In April 1953, Rosalind Franklin and Raymond Gosling, published "Molecular Configuration in Sodium Thymonucleate," in the scientific journal Nature. The article contained Franklin and Gosling´s analysis of their X-ray diffraction pattern of thymonucleate or deoxyribonucleic acid, known as DNA.
On 6 May 1952, at King´s College London in London, England, Rosalind Franklin photographed her fifty-first X-ray diffraction pattern of deoxyribosenucleic acid, or DNA. Photograph 51, or Photo 51, revealed information about DNA´s three-dimensional structure by displaying the way a beam of X-rays scattered off a pure fiber of DNA.
In 1956, Gunther Stent, a scientist at the University of California Berkeley in Berkeley, California, coined the terms conservative, semi-conservative, and dispersive to categorize the prevailing theories about how DNA replicated.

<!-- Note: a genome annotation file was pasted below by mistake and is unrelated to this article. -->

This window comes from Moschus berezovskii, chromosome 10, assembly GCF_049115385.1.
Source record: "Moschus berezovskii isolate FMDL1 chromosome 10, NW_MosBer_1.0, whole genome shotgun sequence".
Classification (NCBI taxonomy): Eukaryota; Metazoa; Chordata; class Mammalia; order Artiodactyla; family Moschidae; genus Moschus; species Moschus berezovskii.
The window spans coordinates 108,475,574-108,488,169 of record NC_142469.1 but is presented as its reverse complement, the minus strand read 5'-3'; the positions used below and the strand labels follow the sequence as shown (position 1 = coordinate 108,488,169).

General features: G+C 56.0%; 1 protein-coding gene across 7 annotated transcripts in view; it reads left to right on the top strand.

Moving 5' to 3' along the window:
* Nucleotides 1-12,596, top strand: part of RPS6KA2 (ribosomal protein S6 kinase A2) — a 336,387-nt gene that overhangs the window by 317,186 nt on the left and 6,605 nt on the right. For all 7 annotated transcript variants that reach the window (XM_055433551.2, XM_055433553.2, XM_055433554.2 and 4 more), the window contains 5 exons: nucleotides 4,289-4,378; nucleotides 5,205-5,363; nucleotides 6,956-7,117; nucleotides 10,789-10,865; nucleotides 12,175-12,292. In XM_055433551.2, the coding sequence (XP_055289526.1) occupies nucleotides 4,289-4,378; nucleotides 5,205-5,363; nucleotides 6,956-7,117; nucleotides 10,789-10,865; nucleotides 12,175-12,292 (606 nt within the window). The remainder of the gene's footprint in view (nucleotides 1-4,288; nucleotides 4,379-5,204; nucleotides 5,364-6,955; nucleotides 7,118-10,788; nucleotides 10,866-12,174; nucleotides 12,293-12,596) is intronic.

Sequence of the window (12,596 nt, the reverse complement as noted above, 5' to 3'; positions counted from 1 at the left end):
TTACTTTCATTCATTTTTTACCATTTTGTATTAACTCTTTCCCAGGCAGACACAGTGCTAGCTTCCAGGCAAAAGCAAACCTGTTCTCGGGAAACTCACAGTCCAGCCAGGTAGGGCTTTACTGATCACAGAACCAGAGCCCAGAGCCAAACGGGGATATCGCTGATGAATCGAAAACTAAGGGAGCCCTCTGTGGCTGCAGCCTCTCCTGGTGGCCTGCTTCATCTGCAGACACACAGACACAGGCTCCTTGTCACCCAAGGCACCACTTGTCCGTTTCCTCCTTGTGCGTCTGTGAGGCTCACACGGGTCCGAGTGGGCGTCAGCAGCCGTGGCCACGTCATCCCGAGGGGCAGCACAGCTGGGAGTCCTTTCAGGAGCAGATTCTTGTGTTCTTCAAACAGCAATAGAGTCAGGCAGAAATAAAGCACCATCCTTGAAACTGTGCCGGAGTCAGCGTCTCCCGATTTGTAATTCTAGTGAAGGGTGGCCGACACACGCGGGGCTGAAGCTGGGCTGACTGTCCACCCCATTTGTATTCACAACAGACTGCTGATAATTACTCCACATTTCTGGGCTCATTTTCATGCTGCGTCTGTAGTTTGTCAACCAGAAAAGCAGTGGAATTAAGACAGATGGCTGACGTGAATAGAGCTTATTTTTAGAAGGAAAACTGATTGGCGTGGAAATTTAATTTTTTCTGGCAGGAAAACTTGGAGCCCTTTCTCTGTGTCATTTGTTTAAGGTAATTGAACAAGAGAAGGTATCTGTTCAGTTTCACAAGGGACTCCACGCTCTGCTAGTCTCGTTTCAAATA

In February 1953, Linus Pauling and Robert Brainard Corey, two scientists working at the California Institute of Technology in Pasadena, California, proposed a structure for deoxyribonucleic acid, or DNA, in their article “A Proposed Structure for the Nucleic Acids,” henceforth “Nucleic Acids.” In the a
In 1951 and 1952, Alfred Hershey and Martha Chase conducted a series of experiments at the Carnegie Institute of Washington in Cold Spring Harbor, New York, that verified genes were made of deoxyribonucleic acid, or DNA.
William Thomas Astbury studied the structures of fibrous materials, including fabrics, proteins, and deoxyribonucleic acid, or DNA, in England during the twentieth century. Astbury employed X-ray crystallography, a technique in which scientists use X-rays to learn about the molecular structures of materials.
The San Diego Zoo Institute for Conservation Research (SDZICR) in San Diego, California, is a research organization that works to generate, use, and share information for the conservation of wildlife and their habitats.